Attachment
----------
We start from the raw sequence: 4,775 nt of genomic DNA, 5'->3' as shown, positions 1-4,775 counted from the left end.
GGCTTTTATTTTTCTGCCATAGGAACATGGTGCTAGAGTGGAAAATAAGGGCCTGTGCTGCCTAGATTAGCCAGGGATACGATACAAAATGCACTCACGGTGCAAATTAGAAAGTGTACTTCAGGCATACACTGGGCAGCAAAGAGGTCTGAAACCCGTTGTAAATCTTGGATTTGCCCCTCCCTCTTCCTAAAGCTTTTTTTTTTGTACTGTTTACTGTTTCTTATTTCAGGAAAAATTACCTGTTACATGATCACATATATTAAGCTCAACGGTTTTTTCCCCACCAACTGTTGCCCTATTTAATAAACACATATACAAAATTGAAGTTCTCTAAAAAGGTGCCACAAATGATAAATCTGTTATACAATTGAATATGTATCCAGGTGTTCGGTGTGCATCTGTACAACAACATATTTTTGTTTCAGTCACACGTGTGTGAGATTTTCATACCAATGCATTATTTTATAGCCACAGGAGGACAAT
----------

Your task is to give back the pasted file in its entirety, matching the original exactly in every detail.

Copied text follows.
We start from the raw sequence: 4,775 nt of genomic DNA, 5'->3' as shown, positions 1-4,775 counted from the left end.
GGCTTTTATTTTTCTGCCATAGGAACATGGTGCTAGAGTGGAAAATAAGGGCCTGTGCTGCCTAGATTAGCCAGGGATACGATACAAAATGCACTCACGGTGCAAATTAGAAAGTGTACTTCAGGCATACACTGGGCAGCAAAGAGGTCTGAAACCCGTTGTAAATCTTGGATTTGCCCCTCCCTCTTCCTAAAGCTTTTTTTTTTGTACTGTTTACTGTTTCTTATTTCAGGAAAAATTACCTGTTACATGATCACATATATTAAGCTCAACGGTTTTTTCCCCACCAACTGTTGCCCTATTTAATAAACACATATACAAAATTGAAGTTCTCTAAAAAGGTGCCACAAATGATAAATCTGTTATACAATTGAATATGTATCCAGGTGTTCGGTGTGCATCTGTACAACAACATATTTTTGTTTCAGTCACACGTGTGTGAGATTTTCATACCAATGCATTATTTTATAGCCACAGGAGGACAAT